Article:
Still haven;t moved into the house yet,probably another 4 weeks,the vendors solicitors in Hay on Wye are so slow. However I did get my priorities right and have purchased a South Bend 9” Precision,with quite a bit of tooling.
I know this is not directly a Scott topic but it will benefit my Scotts eventually and jujging by the amount of interest shewn in this thresd it appears to be of interest to a lot of people. With the moderators approval I shall keep this thread open.
For those that have ambitions to become a modern day Hephaestus but have not had the advantage(?) of a five year Toolmaker Apprenticeship + two years as an “improver” I can recommend obtaining a copy of a little book (8″ x 5″ & 128 pages) called “How to Run a Lathe”. It was first published by the South Bend Lathe Co. back in 1907 and went to at least 56 editions. I believe it is now available in facimile form but I do not have an ISBN number for it.
While it concentrates naturally enough on working with Southbend lathes the processes/operations described apply just as well to almost any lathe and I can recommend it as a reference and guide for operators of any level of expertise.
The only omission I have found is in not providing a conversion chart for cutting metric threads on an imperial lathe with a Q/C gearbox (the model A) but I have one such and can supply a copy if anyone needs one. Please note that this particular chart only applies to a lathe with a Q/C box, for lathes with a standard change gear set there is a chart in the book. I rather suspect that the information would apply directly to Boxford machines but for other makes, even if they have the same leadscrew pitch, exercise caution.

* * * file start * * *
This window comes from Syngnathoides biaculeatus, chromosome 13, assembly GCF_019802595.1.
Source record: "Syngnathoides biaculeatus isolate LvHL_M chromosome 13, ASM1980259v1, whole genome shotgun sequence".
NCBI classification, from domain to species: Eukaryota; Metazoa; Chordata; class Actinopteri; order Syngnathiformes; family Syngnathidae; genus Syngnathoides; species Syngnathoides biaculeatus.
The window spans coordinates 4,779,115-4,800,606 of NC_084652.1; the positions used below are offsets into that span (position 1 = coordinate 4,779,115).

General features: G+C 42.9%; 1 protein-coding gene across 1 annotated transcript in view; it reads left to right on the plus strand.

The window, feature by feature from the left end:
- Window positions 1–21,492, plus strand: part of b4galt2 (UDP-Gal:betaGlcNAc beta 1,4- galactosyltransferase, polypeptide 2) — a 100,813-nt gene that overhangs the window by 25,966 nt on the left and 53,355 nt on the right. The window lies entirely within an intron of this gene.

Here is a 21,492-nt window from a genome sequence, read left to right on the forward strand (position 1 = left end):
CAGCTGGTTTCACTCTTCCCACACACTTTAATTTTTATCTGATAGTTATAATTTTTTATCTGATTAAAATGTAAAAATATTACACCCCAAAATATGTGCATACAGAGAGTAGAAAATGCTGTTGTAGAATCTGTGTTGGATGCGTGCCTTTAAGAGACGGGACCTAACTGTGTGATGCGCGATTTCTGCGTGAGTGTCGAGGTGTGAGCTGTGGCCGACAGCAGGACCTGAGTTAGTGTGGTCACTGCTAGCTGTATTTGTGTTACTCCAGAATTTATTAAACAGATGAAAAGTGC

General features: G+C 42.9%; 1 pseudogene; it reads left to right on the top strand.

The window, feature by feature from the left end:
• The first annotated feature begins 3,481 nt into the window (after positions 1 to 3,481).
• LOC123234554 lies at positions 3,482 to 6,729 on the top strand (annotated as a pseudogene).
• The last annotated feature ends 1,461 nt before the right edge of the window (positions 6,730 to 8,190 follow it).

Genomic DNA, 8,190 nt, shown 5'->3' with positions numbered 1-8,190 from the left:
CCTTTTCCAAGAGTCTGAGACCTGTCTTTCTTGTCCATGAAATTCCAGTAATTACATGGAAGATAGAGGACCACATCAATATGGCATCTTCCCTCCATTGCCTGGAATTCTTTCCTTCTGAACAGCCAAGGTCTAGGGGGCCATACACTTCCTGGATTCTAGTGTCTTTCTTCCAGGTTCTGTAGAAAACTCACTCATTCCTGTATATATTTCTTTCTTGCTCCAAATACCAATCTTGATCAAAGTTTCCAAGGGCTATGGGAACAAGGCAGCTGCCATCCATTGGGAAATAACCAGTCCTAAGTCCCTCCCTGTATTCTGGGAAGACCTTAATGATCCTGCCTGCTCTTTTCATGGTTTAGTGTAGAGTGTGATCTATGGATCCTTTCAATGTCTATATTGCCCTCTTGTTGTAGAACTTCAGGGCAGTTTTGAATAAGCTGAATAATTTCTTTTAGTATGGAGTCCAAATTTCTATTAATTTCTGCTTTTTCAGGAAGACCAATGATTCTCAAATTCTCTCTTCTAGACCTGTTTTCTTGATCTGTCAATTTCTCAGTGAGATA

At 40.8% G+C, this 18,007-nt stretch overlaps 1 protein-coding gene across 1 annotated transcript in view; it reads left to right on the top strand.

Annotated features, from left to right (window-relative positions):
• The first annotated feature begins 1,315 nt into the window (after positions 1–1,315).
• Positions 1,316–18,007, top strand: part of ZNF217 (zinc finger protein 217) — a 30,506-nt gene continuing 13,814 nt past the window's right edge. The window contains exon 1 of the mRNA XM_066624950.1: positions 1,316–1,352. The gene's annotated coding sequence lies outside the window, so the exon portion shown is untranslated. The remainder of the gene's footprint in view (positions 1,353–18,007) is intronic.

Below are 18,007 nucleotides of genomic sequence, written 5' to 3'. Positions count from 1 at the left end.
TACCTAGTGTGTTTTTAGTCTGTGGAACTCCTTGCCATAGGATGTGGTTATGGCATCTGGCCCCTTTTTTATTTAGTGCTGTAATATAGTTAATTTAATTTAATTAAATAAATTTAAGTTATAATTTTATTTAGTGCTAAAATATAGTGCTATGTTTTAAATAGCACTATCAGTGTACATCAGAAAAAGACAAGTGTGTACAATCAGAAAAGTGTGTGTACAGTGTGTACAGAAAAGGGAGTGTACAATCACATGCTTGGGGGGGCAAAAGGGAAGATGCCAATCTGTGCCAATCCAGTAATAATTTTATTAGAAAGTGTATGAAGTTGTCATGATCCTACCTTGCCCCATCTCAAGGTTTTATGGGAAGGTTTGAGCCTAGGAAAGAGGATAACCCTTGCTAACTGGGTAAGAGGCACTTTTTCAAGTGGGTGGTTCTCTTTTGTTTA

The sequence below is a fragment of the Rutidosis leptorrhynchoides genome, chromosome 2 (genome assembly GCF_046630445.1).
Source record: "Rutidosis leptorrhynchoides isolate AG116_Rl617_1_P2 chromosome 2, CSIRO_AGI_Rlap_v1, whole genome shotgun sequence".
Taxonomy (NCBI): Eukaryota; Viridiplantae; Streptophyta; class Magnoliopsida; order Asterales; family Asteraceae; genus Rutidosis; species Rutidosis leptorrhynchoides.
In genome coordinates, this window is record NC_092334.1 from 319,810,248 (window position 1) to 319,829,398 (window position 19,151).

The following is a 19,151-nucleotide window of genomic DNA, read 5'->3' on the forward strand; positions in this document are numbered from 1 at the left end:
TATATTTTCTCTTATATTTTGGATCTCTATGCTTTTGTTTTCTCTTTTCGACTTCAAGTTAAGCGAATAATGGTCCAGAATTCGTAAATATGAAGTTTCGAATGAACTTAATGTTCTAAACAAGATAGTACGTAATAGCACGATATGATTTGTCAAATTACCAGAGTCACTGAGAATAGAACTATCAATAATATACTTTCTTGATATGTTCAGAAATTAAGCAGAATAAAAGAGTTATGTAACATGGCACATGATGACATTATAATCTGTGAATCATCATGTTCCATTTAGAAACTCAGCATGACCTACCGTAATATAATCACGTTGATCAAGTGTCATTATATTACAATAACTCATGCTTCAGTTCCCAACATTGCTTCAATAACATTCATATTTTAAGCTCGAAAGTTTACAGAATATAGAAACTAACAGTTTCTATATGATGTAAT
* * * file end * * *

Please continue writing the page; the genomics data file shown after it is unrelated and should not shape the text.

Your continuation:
Regarding my last post, eBay No. 270753340692 is the book I was referring to, I recommend it to anyone with or intending to use a lathe, time served or beginner, it it a very handy little book and worth every penny.
Merry Christmas everyone. I just came across this thread from 5 years ago this week !!! doesn’t time fly when you are having fun !. As an update,you will see from the thread, I bought a 1939 South Bend 9″,well,it is still going strong and I have learned a great deal about lathe work, at least 1% of a real engineers knowledge. Since then i have acquired a small milling machine and can now cut gears. Unfortunately all I have learned is from You Tube and trial and error,I do get to make a lot of swarf .
Happy New Year Roger